Be warned: the powerful Scribus toolset does take time to master. That’s the trade-off for choosing the top free DTP tool packed to the rafters with professional-grade features. You’ll find plenty of documentation and developer support, but there’s still a significant learning curve.
Read our full Scribus review
Best desktop publishing software for professionals
QuarkXPress once led the field in digital publishing. It was indisputably the best desktop publishing software on the market. Then Adobe InDesign stole its crown. For many, it’s still their number one. You’ll find it still lovingly used in older businesses, or those trying to extract themselves from the costly Adobe ecosphere.
Despite losing mainstream popularity, QuarkXPress remains one of the best DTP software solutions – and still retains a loyal and growing fanbase, as it continues to tempt back Adobe users through a large suite of features and full-bodied compatibility with InDesign files.
The magazine-builder app has a particularly impressive typography toolkit, making it possible to create stunning publications thanks to OpenType controls and support for Color Fonts in SVG, SBIX, and COLR formats. web design tools also come as standard.
As one of the best Adobe InDesign alternatives, it’s not quite as feature-rich as Adobe’s top DTP software, but it comes close. Unlike its design rival, you can pick up a perpetual license for a one-off fee, or sign up on a subscription basis.
Best desktop publishing software for beginners
Xara Page & Layout Designer is the ideal DTP software for graphic designers new to digital document creation but keen to use top software to design a magazine. The clean, straightforward interface is welcoming, and won’t bamboozle you when building your first publications, whether it’s an attention-grabbing business card or a long-form sales brochure.
Getting to grips with the tool is easy enough. You’ll find a bevy of templates included to help you get started on your design journey, too. However, that accessibility is tempered by a lighter list of features compared to professional DTP kits. For advanced users, this won’t the the best desktop publishing software for anything but quick fixes and minor tweaks.
That’s not to say it’s underpowered. As one of the best DTP software kits, it’s more than enough for anyone who needs a package that blends DTP and word processor capabilities with image editing tools. The price, too, makes it more affordable than the likes of InDesign and Publisher. Though if you’re an experienced designer, you’re likely to swiftly outgrow Xara Page & Layout Designer.
Page & Layout Designer is available as a standalone product, or as part of the Designer Pro+ subscription package.
Best desktop publishing software: FAQs
What is desktop publishing software?
Desktop publishing software (DTP) are tools that let you create printed assets and publications. It’s like the best mockup software for print materials. Magazines, brochures, posters, and newspapers are all designed in DTP software. Desktop publishing tools help to set the layout and arrange texts and other graphics on a page.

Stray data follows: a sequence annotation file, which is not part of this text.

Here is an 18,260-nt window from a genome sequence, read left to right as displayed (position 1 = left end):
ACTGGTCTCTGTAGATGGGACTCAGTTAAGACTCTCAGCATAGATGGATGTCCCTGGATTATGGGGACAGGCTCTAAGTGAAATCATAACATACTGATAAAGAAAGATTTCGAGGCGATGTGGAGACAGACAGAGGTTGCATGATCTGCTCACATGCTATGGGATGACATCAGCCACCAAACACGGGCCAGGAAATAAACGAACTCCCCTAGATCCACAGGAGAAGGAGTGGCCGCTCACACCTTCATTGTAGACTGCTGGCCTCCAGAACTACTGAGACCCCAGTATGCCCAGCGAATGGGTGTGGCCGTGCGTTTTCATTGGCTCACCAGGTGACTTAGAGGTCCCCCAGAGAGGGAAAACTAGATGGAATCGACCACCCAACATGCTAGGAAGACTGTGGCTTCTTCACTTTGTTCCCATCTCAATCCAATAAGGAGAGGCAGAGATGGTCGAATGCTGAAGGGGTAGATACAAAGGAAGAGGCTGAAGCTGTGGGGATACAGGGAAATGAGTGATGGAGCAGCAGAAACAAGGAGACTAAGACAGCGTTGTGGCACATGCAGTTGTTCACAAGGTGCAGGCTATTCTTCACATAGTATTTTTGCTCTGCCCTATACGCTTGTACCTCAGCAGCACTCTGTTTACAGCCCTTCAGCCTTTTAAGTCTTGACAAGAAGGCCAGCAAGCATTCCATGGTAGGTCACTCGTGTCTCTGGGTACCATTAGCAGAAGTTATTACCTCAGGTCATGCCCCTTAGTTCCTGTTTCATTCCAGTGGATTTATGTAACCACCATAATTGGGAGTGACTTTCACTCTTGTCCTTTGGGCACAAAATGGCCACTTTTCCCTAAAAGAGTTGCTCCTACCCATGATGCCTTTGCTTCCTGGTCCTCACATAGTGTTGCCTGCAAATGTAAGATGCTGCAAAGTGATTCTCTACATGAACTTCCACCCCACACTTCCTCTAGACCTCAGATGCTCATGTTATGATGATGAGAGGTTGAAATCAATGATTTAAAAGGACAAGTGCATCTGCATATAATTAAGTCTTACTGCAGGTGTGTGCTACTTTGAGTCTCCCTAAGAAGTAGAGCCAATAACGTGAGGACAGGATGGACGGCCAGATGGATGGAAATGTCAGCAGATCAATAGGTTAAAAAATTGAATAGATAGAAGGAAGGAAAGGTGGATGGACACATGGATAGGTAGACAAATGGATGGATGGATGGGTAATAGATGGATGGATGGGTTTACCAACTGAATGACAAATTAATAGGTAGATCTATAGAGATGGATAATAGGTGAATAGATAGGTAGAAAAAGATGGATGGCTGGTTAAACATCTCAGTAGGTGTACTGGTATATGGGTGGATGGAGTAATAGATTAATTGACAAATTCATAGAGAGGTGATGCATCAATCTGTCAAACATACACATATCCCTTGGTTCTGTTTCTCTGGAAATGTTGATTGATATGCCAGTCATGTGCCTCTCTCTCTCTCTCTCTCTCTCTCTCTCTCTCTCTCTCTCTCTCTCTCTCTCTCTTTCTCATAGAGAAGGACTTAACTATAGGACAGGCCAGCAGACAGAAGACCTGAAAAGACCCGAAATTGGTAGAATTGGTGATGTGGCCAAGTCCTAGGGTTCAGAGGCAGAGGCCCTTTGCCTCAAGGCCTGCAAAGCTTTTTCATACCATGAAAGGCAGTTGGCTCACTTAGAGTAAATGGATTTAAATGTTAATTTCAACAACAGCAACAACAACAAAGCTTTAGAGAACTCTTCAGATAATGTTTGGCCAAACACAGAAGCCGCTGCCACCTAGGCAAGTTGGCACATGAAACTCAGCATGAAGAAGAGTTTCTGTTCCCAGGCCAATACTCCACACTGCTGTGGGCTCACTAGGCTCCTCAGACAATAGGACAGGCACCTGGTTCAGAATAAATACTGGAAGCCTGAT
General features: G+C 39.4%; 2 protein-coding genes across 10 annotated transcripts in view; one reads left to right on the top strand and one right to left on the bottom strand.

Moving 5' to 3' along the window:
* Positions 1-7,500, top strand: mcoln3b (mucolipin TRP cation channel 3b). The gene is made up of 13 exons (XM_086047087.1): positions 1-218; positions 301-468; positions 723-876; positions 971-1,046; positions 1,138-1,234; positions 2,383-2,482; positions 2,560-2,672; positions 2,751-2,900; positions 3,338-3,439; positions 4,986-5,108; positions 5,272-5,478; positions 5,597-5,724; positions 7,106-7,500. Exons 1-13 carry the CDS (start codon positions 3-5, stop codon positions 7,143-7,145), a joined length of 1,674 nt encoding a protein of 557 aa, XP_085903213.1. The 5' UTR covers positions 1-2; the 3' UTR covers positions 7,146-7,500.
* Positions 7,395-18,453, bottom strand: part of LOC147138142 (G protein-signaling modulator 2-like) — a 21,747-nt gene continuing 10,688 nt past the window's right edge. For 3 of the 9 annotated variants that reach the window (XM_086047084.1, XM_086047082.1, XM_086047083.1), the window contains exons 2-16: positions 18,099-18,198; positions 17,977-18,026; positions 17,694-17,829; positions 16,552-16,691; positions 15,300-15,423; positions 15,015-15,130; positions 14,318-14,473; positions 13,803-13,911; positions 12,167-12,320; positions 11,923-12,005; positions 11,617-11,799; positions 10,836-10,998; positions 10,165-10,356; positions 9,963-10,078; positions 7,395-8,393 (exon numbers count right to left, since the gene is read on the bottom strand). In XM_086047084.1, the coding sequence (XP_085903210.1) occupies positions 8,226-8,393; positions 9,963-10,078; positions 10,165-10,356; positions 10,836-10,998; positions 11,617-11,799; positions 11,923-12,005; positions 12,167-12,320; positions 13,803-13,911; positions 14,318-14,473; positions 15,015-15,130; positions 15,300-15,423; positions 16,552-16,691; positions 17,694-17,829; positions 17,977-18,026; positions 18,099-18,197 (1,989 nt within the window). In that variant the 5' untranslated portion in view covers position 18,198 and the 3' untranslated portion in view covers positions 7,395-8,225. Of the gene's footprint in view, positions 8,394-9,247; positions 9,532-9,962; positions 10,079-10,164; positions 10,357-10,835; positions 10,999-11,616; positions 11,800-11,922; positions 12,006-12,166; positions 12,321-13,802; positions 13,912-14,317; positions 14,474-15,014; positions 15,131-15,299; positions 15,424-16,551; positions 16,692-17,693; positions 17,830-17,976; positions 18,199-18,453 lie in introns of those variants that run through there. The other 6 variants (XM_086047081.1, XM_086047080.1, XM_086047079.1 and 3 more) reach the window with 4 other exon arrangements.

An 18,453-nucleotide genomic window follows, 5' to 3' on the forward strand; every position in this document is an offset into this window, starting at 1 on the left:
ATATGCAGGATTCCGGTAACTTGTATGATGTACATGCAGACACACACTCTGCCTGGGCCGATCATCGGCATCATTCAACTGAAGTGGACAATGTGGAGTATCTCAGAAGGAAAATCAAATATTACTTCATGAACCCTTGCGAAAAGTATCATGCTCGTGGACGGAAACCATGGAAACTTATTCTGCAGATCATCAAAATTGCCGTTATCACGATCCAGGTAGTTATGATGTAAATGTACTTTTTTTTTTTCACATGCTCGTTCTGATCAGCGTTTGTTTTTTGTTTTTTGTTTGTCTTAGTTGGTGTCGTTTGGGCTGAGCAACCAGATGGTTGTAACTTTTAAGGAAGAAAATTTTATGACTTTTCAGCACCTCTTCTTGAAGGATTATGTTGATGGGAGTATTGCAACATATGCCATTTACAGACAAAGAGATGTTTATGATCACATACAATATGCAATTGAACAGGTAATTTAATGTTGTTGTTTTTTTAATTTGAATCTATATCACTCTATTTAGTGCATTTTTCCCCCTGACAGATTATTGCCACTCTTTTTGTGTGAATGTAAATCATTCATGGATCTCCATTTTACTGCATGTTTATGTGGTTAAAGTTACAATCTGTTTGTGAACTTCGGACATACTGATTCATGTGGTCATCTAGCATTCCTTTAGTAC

One reason for their popularity is, they help ease the creative process – it’s a lot faster and easier to layout a page in desktop publishing tools. They also ensure accuracy, so your initial idea looks and feels identical when it’s produced, matching any brand guidelines.
If your frustrated by the current production process or want new ways to bring your media to life, then you’ll need to decide which DTP software is best for you. There’s no single answer. It depends on experience, skill, budget, and what you’re designing. Adobe InDesign has remained one of the most popular choices, but there are plenty of best Adobe InDesign alternatives out there, including the ever-enduring QuarkXPress.
How to choose the best DTP software for you
When choosing which desktop publishing software is best for you, first set a goal: what will you be designing? The best desktop publishing software handles print and digital designs with ease, but if you’re mainly working with print, you may get more use from a tool like QuarkXpress or Page & Layout Designer.
Budget is a factor – Adobe InDesign requires a monthly or annual Creative Cloud subscription, and Publisher needs a Microsoft 365 subscription. If you’d rather opt for a one-time-buy, Serif Affinity Publisher 2 and Xara Page & Layout Designer offer this choice. QuarkXpress, meanwhile, lets you choose either – and, may we say, paired with the best graphic design laptops and the best monitors for graphic design, this software presents a credible alternative to InDesign for serious professionals.
If you can, grab a free trial and find the best desktop publishing software that chimes with the way you work.
How we test the best desktop publishing software
Our expert reviewers have tested, reviewed, and rated a wide range of professional graphic design tools, including the best digital art and drawing software, best free logo makers, and best logo makers.
At its core, the very best DTP software needs to make page layout simple – even if there’s a bit of a learning curve to start. It shouldn’t be a chore to bring your creative ideas to life.
In determining the top tools, we look at the user experience and interface, performance and power, and the range of extras like text editing features. We also test how well the publishing software performs across different mediums, such as print magazines and digital assets.
However, digital desktop publishers come in all shapes and sizes, and we assess how well each performs for its intended users. For example, an industry standard like InDesign is naturally going to offer more functionality and polish than Microsoft Publisher, but for beginners and enthusiasts, the latter may be the smarter choice.